Pigeon Street Soul

It occurred to me recently that there isn't a proper genre name for early eighties UK pop-soul. You know, the sort that was festooned with synth drums, modal chord changes and 'squiggly' synths, as performed on Top Of The Pops by style-conscious vocalists in white gloves and 'cool' sunglasses with neon bits on them, while one of the backing band mimed on an instrument that wasn't actually audible on the record, and some balloons fell on them. Some sources out there seem to suggest 'jazz-funk' as a viable candidate, but that doesn't really nail down anything about its sound, style or indeed sunglasses, and could theoretically apply to anyone from Herbie Hancock to Level 42 via Curiosity Killed The Cat, Carmel and that band Ant Jones off Grange Hill had in that baffling Pop Pirates film. So it's time to do something about it.

Like all good genres, and indeed all bad ones, it needs a label that evokes the sound and the era in equal measure. Something that says both Roland synths and Latin percussion with a side order of what-time's-Tales-Of-The-Gold-Monkey-On?. Problem is, most of the immediately obvious suggestions just won't do. 'Post-Threads Soul' is at apocalyptic odds with the upbeat nature of the music, and conjures up worrying images of Jaki Graham scarpering from armed guards with a pilfered box of Prawn Cocktail flavour crisps. 'Deeleybopper Soul' really points more towards the zany Radio 1 DJs who introduced the records, and in any case it's probably illegal to mention them by now. Short-lived soft drink inspired 'Quatro Soul' almost nails it with the hint of sophistication and indeed suggestion of vague post-New Romantic influence, but would also allow bastard Five Star in through the back door, and that's not happening on my watch.

So the only sensible name left to give it is 'Pigeon Street Soul', in honour of a TV show that not only fits the timeframe perfectly, but also had a theme tune more or less cut from the same musical cloth. Arguably with slightly more sophisticated lyrics too. Incidentally, if anyone has a copy of the full-length version of the Pigeon Street theme as was very nearly released as a single by BBC Records And Tapes but then wasn't, please do get in touch.

Anyway, if we're inventing a genre, then we at least need to take a look at some of the key examples of it.

Imagination - Just An Illusion

Leee John, the man who inspired a million unfunny sketch show parody songs about how he'd 'forgotten half my trousers', and indeed a million unamused-for-different-reasons letters to Points Of View on much the same subject, with a handclap and slap bass-heavy ode to backing singers 'symbolically' appearing and then disappearing, and a video set in a Haunted House that, on closer inspection, seems small enough for him to have just jumped out of if he was that unnerved. Extra points for the none-more-genre-defining freeze-frame that lingers just slightly too long.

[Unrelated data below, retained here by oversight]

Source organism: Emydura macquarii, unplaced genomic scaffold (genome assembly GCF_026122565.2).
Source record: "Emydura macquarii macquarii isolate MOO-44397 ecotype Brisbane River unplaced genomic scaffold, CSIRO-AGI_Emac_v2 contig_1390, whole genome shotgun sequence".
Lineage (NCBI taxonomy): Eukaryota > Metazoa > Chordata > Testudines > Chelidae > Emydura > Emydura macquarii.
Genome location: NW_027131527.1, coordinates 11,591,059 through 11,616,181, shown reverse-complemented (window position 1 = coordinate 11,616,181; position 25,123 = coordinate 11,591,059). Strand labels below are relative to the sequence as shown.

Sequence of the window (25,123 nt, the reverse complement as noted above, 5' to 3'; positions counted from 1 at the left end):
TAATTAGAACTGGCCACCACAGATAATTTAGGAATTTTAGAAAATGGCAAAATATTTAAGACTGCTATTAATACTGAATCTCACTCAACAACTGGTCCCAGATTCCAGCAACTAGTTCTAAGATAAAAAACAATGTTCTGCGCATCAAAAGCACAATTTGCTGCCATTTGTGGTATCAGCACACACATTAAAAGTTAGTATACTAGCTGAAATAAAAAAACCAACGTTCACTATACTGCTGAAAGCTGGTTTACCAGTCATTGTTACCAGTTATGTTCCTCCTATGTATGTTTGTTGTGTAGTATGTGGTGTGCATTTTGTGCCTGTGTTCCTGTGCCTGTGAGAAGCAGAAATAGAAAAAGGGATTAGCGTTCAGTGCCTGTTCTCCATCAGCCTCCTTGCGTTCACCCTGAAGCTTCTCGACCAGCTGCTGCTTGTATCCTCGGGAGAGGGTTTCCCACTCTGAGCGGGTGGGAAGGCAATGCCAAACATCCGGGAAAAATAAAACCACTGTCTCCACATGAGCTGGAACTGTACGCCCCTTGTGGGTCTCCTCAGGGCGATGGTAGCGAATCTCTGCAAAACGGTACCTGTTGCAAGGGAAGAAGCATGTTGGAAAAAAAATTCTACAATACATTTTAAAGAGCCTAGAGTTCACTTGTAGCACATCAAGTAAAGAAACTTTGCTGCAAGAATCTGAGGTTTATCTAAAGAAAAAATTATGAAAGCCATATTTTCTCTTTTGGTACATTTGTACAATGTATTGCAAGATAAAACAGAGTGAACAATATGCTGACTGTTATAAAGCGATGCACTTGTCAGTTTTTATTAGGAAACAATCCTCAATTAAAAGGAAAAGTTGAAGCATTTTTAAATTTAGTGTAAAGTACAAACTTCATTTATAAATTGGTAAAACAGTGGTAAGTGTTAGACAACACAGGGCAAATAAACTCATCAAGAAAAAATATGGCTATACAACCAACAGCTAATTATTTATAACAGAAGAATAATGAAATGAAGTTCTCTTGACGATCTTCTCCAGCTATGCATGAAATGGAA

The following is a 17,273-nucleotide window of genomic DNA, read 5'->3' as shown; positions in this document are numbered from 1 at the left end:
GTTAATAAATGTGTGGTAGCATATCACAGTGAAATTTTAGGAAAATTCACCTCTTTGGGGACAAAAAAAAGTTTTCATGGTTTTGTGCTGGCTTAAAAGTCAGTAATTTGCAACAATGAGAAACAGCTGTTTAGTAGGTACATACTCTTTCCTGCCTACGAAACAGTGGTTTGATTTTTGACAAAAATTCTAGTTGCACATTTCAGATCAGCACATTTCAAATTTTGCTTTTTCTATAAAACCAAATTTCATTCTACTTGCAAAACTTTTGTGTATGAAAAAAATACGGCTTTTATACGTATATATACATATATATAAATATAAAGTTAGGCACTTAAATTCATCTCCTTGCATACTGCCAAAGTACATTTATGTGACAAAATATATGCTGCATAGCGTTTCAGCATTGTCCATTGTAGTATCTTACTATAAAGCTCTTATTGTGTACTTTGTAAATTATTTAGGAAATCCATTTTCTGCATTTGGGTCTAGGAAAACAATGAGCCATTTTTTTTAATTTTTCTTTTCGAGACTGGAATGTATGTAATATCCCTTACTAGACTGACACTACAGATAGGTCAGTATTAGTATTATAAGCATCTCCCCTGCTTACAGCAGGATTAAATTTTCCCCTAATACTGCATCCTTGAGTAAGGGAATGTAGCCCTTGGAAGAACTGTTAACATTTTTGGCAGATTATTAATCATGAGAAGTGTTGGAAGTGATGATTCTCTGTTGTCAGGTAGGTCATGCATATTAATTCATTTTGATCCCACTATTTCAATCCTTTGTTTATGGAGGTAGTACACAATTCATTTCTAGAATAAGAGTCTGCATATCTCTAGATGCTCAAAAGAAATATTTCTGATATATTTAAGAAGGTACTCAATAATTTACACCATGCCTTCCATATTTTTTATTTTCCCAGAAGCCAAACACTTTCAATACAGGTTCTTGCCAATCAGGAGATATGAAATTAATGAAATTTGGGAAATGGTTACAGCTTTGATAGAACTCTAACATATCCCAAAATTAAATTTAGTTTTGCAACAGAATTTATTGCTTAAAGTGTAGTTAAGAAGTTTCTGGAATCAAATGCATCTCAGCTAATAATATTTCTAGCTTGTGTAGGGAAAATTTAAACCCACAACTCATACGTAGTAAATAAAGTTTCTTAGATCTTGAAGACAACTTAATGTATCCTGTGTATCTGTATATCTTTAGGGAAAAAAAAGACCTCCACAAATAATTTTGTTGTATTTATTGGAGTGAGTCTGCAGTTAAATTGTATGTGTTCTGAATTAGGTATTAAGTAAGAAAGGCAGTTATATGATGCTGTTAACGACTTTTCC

Junior - Mama Used To Say

Squiggly synth-dominated musical call-to-arms that was to Pigeon Street Soul what Purple Haze was to 1967, bafflingly illustrated here with Simon In The Land Of Chalk Drawings-inspired antics that caused much excitement to younger siblings when the video showed up on Top Of The Pops. All-conquering credentials more than confirmed by its subsequent retooling as the theme for TV-am's summer holidays stand-in for 'computer'-based Saturday Morning hoedown Data Run, Summer Run.

Linx - So This Is Romance

David Grant and company with their other hit, hitting all the right cultural touchstones with a bit of ‘prop’-based performance involving waving a letter around when it gets mentioned in the lyrics, the comic mugging to the camera of the other dinner-jacketed band members, and the bloke who has apparently been employed simply to stand at the back doing a weird stiff-legged hopping-from-one-foot-to-the-other dance that makes him appear constantly on the verge of falling over. And - AND - there's Simon Bates doing a trademark 'emotional' intro!

Joboxers - Just Got Lucky

New-fangled 'Boxerbeat' as touted by a band who dressed like they were looking to have a 'word' with Pogo Patterson at the end of an episode of Grange Hill, and a song that can have entire offices punching the air when it makes an unexpected appearance on Radio 2. Look out Pogo, they've got a 'cartie'!